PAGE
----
After a Line in Rumi

Between the acts on the great stage
the green room swells with life;
like ocean waves the movement never stops.

Each spent performer, bathed in sweat,
absorbed into their entourage,
glows with the energy of the crowd.

Around the curtain’s edge, those next
to play are bathed in the footlights;
their skins mirrored white phosphorus.

All are intoxicated with a sense of time
on the heady brew of ideas and wild talk;
each creates their own constellation.

It seems to me an India:
a festival begun ten thousand years
ago, with millions in the band.*

I came here as a stranger, long ago;
although I know the hour I arrived,
I could not say which door I used.

With jugglers, clowns, actors and saints
I’ve sung and played and swooned;
the stage is shared with all who care to dance.

Outside the street is dark; no lights
run down the path that leads away.
The door is open; no one stands in wait.

I do not know the ticket price,
nor if I walked or came by car.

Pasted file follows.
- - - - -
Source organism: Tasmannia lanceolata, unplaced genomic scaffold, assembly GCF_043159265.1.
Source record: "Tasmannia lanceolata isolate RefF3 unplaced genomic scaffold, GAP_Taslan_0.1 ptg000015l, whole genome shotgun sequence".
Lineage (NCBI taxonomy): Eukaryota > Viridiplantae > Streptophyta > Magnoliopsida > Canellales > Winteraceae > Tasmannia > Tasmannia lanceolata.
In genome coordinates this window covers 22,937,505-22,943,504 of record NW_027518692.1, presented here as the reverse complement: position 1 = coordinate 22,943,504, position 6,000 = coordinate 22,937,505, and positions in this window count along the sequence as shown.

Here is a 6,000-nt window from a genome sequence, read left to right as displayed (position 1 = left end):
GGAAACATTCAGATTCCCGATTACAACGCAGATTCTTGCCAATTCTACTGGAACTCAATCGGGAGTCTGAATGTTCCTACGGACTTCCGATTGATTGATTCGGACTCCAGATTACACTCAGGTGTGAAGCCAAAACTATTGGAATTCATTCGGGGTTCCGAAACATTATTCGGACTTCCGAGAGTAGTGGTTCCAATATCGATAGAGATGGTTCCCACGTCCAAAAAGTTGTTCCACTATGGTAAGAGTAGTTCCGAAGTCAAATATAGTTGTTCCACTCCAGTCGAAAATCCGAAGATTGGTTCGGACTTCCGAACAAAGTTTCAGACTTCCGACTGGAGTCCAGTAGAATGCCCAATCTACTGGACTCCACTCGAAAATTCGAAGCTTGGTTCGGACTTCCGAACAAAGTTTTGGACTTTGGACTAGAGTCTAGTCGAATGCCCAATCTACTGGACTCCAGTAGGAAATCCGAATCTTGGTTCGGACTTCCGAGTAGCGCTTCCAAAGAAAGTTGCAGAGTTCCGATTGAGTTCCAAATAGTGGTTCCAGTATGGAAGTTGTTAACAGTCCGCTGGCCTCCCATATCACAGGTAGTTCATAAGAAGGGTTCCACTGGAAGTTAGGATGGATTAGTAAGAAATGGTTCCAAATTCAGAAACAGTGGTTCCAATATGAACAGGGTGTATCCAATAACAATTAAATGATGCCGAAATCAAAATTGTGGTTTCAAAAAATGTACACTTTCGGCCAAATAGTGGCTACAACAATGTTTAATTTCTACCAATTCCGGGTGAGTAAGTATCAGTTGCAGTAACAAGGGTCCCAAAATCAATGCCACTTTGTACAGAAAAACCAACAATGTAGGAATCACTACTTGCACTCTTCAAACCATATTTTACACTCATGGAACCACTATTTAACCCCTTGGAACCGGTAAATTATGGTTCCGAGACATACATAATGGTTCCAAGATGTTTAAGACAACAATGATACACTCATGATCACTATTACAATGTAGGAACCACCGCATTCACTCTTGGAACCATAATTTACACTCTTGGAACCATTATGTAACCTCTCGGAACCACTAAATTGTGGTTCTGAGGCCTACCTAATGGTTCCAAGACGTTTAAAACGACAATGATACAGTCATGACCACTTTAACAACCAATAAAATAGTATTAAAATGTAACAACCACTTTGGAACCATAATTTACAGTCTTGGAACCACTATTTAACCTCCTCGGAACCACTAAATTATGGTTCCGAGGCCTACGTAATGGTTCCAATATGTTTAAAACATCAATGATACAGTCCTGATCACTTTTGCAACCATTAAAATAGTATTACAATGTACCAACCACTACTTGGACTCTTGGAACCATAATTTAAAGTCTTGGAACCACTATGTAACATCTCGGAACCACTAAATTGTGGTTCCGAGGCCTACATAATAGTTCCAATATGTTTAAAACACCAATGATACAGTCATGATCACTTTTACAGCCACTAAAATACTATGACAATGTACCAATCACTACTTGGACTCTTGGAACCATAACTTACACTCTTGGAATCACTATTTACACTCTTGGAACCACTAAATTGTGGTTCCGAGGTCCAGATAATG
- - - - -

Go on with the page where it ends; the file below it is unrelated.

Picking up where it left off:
It does not matter, either way.

The lights are dimmed, another song
from silence rises into form;
I know the words as if they were mine.

When will it end? I cannot say;
each claims their after-party rights,
as if this show will ever end.

I’ll sing as long as I’m allowed,
and stay until its done;
there are fruits and wine enough.

And once I’m filled and all sung out
whoever brought me to this place
will have to take me home

17 DEC 2004

* Bhagavan Das, in his biography, describes India upon his arrival in the early 60’s as “a big outdoor festival that had been going on for 10,000 years, with 10 million people in the band.”

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